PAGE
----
Canton Medical Clinic


Macronutrients are the nutritive components of food that the body needs for energy and to maintain the body’s structure and systems,” says MD Anderson Wellness Dietitian Lindsey Wohlford. Counting macros is becoming increasingly popular, however, there are still a lot of misunderstandings about proteins, carbohydrates and fats that can make healthy eating a challenge for the uninformed.

It is often observed that instead of focusing on a person’s experience and relationship with foods, much emphasis is placed on macro/micronutrients. Since there is a lot of confusion around we believe that an effective discourse is required to address the basic points of nutrition.

Let’s begin!


Nutrients found in food that eventually get broken down to provide your body with the required energy also known as calories are called macronutrients. The three main macronutrients are:

  • Proteins
  • Carbohydrates
  • Fats

Our body’s energy needs are fulfilled by consuming food and that is how we are able to perform our daily activities. Macronutrients provide our bodies with the required energy. They get broken down into smaller units that get absorbed into our bloodstream during the digestion process and are then distributed to the bodies’ cells so that they can perform their individual functions.

Macronutrients mean large nutrients as in they are required by our bodies in large quantities as opposed to micronutrients such as vitamins and minerals needed in smaller quantities for daily functions.


Carbohydrates are your body’s main fuel source. They get broken down into simple sugar in the form of glucose. There are three main types of carbohydrates: starches, sugar and fiber. Foods containing carbohydrates will normally have all of those three. Fiber is a unique carbohydrate in that instead of breaking it down into glucose it plays a very important role such as aiding and assisting your body in digesting foods. It also supports healthy blood sugar as well as promotes satiety.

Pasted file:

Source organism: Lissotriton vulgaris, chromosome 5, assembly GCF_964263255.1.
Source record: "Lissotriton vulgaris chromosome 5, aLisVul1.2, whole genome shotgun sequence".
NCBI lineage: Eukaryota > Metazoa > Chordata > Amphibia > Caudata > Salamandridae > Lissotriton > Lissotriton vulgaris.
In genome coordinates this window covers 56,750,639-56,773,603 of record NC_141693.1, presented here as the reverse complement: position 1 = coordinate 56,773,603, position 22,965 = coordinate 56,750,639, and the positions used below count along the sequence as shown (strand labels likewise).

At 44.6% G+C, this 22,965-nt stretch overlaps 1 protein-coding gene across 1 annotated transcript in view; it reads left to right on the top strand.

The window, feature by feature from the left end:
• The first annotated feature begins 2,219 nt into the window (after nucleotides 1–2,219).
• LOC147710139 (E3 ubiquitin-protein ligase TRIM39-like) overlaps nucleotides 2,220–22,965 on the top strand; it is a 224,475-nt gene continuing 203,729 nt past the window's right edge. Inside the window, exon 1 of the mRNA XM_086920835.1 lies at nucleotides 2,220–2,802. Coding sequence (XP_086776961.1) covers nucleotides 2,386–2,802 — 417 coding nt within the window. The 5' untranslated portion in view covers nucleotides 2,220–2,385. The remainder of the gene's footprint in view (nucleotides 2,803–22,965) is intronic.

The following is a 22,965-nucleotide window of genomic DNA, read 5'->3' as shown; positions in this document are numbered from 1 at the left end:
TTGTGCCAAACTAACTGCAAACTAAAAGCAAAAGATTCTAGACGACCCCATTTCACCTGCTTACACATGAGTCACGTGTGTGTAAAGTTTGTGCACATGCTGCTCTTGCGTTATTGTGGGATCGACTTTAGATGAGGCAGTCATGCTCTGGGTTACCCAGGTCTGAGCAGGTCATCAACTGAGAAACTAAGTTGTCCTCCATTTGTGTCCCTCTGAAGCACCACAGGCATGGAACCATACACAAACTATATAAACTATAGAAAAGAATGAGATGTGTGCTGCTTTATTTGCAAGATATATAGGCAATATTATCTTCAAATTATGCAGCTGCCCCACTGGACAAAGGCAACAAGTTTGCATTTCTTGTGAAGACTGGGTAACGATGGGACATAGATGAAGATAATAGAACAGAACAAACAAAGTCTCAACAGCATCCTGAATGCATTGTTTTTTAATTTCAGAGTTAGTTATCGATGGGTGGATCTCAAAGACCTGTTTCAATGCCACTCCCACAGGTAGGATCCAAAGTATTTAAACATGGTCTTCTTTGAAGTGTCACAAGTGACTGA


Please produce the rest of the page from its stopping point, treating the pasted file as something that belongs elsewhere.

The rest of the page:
One of the most important macronutrients especially if your goal is to lose body fat. Proteins once consumed are broken down into amino acids. Protein is essential to building muscles as well as the amino acids that protein gets broken down into are used by the body to help in the maintenance and tissue growth. It also assists in creating enzymes that are required in several enzymatic reactions that take place in your body. Protein is also essential in the body’s hormone production.


Fat breaks down into fatty acids in order to provide energy to our bodies. Fat has the highest caloric count among macronutrients. Dietary fat provides our bodies with essential fatty acids which act as structural compounds in the body. Fat is required to absorb fat-soluble vitamins such as A, D, E and K. Fat plays a major role in creating and balancing hormones.


It is essential to consume a balance of macronutrients in your daily meals. Consuming a balanced meal is very helpful for feeling satisfied and keeping steady blood sugar levels. But how do you know if you are consuming a balanced meal? Could there be the right amount of carbohydrates, fats and proteins that you should be eating for the meal to be considered balanced?

The answer is that there is no “right” way to balance your nutrition. A lot depends on what your individual fitness goals are. A well-balanced meal may mean you are consuming a satisfying amount of food and it has some amount of protein, fats and carbohydrates. And since there are a number of diets and meal plans out there you are going to have to consult with a nutrition expert to determine which one will work for you in terms of your individual health and fitness goals. A trained nutrition and weight loss expert will also be able to design an individual meal plan based on your desired goals and specific taste preferences.

Nida Latif, MD

Dr. Latif is a co-founder of Canton Medical Clinic. She is a graduate of The Aga Khan University Medical College and has been practicing medicine since 2004. Dr. Latif completed her Family Practice residency from a Michigan State University campus and is board certified in Family Medicine. She has always been passionate about prevention and “lifestyle” medicine. For this reason, she pursued and board-certified in Obesity Medicine in 2018. She also performs wet cupping therapy (Hijama) on women and children.